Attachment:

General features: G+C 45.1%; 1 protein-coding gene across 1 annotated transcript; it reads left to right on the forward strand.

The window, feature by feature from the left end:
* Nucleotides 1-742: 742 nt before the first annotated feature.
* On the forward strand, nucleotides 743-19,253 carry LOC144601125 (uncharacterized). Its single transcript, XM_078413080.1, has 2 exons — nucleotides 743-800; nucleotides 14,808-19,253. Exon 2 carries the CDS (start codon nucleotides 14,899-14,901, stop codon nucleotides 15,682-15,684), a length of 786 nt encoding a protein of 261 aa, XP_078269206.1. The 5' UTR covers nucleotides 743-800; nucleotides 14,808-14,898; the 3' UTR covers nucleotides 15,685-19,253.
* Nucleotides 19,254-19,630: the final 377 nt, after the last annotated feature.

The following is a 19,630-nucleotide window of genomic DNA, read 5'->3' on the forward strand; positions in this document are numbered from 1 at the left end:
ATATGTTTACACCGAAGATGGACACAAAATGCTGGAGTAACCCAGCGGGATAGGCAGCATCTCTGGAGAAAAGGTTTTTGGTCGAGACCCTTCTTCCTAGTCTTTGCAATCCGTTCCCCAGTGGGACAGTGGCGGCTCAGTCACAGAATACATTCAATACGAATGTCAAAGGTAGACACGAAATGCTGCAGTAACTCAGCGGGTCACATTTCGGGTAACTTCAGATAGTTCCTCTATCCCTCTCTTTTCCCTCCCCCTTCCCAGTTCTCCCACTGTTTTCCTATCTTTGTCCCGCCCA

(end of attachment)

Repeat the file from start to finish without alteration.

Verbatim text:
General features: G+C 45.1%; 1 protein-coding gene across 1 annotated transcript; it reads left to right on the forward strand.

The window, feature by feature from the left end:
* Nucleotides 1-742: 742 nt before the first annotated feature.
* On the forward strand, nucleotides 743-19,253 carry LOC144601125 (uncharacterized). Its single transcript, XM_078413080.1, has 2 exons — nucleotides 743-800; nucleotides 14,808-19,253. Exon 2 carries the CDS (start codon nucleotides 14,899-14,901, stop codon nucleotides 15,682-15,684), a length of 786 nt encoding a protein of 261 aa, XP_078269206.1. The 5' UTR covers nucleotides 743-800; nucleotides 14,808-14,898; the 3' UTR covers nucleotides 15,685-19,253.
* Nucleotides 19,254-19,630: the final 377 nt, after the last annotated feature.

The following is a 19,630-nucleotide window of genomic DNA, read 5'->3' on the forward strand; positions in this document are numbered from 1 at the left end:
ATATGTTTACACCGAAGATGGACACAAAATGCTGGAGTAACCCAGCGGGATAGGCAGCATCTCTGGAGAAAAGGTTTTTGGTCGAGACCCTTCTTCCTAGTCTTTGCAATCCGTTCCCCAGTGGGACAGTGGCGGCTCAGTCACAGAATACATTCAATACGAATGTCAAAGGTAGACACGAAATGCTGCAGTAACTCAGCGGGTCACATTTCGGGTAACTTCAGATAGTTCCTCTATCCCTCTCTTTTCCCTCCCCCTTCCCAGTTCTCCCACTGTTTTCCTATCTTTGTCCCGCCCA